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HFES Bulletin

October 2011
Volume 54, Number 10

Inside HFES

National Ergonomics Month Is Here!

By Joseph R. Keebler, NEM Committee Cochair

October is here, and that means it?s National Ergonomics Month (NEM)?now in its ninth year! Have you participated in NEM events in the past? If not, there?s no time like the present to get started.

Over the last nine years, NEM volunteers throughout the Society have focused on four specific audiences: the media, corporate and government leaders, educators, and students. If you have already conducted NEM activities in the past, or are planning an event for 2011, we applaud your commitment to human factors/ergonomics and to placing importance on the future of HF/E. If you haven?t considered participating or developing your own NEM activities, we hope that you will be inspired this year to take the next step.

The slogan for NEM is ?A Time for Teaching, Learning, Networking, Service, and Fun!? That encompasses quite a bit, but at the same time it leaves the door wide open for you to plan any type of event, in any location, with any type of audience that you want to reach to spread the word about the HF/E field.

Now that National Ergonomics Month is in full swing, I?d like to start off by thanking Raegan Hoeft for her devotion and hard work as NEM Committee chair these past few years. Great job, Raegan! Alan Hedge and I will serve as the new NEM Committee cochairs and hope to fill Raegan?s shoes. We also have a new NEM puzzle to share with anyone who is interested. Please contact us for more information on these very entertaining and hard-to-solve NEM puzzles.

HFES President Mica Endsley has asked us to take a new approach to NEM this year. In addition to our current activities, we will extend our outreach efforts throughout the year to spread the word about the value of the HF/E field. Planning has begun to aid in outreach next year to the U.S. population in general, local communities, undergraduate programs, industry, and government to make sure these important audiences know how important HF/E is in the creation of safe and usable technology.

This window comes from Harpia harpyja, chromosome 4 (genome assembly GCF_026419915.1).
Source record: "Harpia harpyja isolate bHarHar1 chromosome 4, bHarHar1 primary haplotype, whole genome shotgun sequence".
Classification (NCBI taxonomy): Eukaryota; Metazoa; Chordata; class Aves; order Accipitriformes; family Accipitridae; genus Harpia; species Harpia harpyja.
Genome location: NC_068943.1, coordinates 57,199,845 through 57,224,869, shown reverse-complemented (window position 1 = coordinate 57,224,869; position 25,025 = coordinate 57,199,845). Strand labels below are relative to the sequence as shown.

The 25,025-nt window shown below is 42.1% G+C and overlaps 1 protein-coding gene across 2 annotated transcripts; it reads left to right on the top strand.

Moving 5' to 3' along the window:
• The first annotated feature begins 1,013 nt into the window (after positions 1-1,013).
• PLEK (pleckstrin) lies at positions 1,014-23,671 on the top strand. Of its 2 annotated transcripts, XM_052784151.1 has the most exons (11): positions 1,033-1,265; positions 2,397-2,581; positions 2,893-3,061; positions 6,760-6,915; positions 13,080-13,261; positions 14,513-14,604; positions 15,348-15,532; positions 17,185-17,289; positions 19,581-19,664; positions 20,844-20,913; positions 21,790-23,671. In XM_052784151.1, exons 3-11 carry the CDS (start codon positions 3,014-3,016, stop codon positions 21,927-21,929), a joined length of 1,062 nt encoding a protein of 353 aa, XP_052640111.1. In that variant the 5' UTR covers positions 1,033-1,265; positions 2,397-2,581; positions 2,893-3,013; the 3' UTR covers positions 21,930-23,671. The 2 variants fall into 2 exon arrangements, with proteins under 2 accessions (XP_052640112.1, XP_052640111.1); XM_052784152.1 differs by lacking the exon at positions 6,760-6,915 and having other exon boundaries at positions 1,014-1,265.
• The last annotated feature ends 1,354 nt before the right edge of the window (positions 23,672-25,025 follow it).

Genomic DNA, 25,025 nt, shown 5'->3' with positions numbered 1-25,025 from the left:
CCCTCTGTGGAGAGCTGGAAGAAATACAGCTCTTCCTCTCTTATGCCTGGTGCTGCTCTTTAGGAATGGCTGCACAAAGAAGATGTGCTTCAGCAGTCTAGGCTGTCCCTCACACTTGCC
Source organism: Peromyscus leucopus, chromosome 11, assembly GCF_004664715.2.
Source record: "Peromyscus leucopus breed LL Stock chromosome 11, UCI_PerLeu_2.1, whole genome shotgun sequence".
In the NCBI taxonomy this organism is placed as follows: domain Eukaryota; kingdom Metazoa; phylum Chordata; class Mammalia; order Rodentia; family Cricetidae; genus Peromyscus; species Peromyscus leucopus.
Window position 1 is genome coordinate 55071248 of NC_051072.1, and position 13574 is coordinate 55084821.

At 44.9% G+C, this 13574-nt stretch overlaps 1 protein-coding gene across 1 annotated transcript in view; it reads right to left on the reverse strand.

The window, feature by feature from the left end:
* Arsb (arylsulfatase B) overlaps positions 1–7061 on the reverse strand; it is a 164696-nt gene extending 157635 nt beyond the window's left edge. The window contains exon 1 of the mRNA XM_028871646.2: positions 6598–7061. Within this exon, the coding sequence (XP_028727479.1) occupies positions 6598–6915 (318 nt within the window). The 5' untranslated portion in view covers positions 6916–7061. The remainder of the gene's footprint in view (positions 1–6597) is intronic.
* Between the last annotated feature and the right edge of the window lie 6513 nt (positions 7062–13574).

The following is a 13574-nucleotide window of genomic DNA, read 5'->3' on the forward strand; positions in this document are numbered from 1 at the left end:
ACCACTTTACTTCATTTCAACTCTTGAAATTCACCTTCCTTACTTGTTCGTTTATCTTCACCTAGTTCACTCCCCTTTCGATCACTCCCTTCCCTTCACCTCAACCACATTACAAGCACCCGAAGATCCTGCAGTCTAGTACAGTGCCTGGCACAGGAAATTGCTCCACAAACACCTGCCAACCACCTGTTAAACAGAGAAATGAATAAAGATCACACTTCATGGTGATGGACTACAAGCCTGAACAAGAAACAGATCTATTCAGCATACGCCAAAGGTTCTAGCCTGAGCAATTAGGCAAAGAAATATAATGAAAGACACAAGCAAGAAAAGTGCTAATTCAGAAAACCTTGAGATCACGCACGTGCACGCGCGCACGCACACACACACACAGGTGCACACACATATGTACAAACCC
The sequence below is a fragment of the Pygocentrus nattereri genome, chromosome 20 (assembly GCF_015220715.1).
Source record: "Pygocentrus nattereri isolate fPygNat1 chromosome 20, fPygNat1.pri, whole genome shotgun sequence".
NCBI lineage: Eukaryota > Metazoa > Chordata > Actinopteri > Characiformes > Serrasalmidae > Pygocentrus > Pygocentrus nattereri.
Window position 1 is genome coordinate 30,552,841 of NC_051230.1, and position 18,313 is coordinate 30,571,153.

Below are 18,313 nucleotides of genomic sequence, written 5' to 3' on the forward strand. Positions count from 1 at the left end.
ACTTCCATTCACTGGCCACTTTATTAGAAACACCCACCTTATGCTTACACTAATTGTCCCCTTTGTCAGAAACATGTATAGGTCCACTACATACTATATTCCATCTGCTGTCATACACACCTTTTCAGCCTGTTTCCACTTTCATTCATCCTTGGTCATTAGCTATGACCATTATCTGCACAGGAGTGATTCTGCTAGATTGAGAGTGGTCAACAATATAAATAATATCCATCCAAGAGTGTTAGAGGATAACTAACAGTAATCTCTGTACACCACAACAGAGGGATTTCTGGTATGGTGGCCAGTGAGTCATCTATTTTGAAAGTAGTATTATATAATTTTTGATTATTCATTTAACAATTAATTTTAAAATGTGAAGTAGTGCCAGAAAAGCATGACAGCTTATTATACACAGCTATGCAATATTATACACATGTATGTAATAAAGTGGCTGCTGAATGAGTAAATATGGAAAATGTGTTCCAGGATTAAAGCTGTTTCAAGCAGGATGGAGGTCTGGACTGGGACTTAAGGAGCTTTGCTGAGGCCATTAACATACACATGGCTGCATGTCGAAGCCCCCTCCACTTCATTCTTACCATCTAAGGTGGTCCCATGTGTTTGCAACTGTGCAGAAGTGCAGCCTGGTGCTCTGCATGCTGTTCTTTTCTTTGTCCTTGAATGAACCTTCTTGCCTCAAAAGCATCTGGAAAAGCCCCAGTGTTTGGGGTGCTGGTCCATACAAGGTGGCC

Recap of 2011 NEM Activities
The NEM Expo at the HFES Annual Meeting in Las Vegas was a success. We had many good demonstrations and active participation from the university students who entered the NEM Best Action Plan contest. To honor those who won, we provide some insight into the award winners? plans.

Congratulations once again to the HFES Georgia Tech Student Chapter! Copresidents Jonathan Schuett and John S. Burnett provided a fantastic action plan and brought fun materials to the NEM Expo in the form of radio-controlled cars with wrongly mapped remote controls. The cars were not only fun (and difficult) to drive but were a very interesting demonstration of why HF/E is so important in interface design. The Georgia Tech action plan, ?Bringing Human Factors to the City: The Bad Design Atlanta Competition,? demonstrates a unique and well-thought-out plan for disseminating HF/E knowledge in the city of Atlanta. The plan arose from a university-wide competition in which students will be directed to find something that is poorly designed and propose an HF/E redesign. Relevant materials will be provided to potential entrants, including examples of bad designs with suggested redesign improvements. A panel of expert judges that includes Wendy Rogers and Gregory Corso, as well as a committee of Georgia Tech students, will choose the winners.

Congratulations also go to Robert Turner for his NEM Action Plan, ?Form or Function? Challenging Sullivan?s Credo with a Day at the Racetrack.? This plan aims to promote better understanding of the apparent conflict between Louis Sullivan?s credo that ?form follows function? and the HF/E credo that ?function must follow form.? The plan will consist of 3 components: A debate; a land, sea, and air ?derby? competition; and an after-action review. Six students will debate whether form follows function or vice versa and poll audience members, who will vote electronically. In the product design/prototype/testing derby, land, sea, and air racers will compete in multiple tests. Each team will have a prerecorded video describing the form versus function argument in relation to their racer, and the racers will be judged along multiple criteria by the audience members. Finally, the after-action review will take the form of a question-answer session in which the audience will help to determine the derby winner.

We are very proud of the student winners. These excellent projects, developed from the NEM Best Action Plan contest, help to ensure that NEM will continue to push the boundaries of HF/E outreach.

My thanks to Raegan Hoeft for her assistance in the preparation of this article. Enjoy the rest of National Ergonomics Month!

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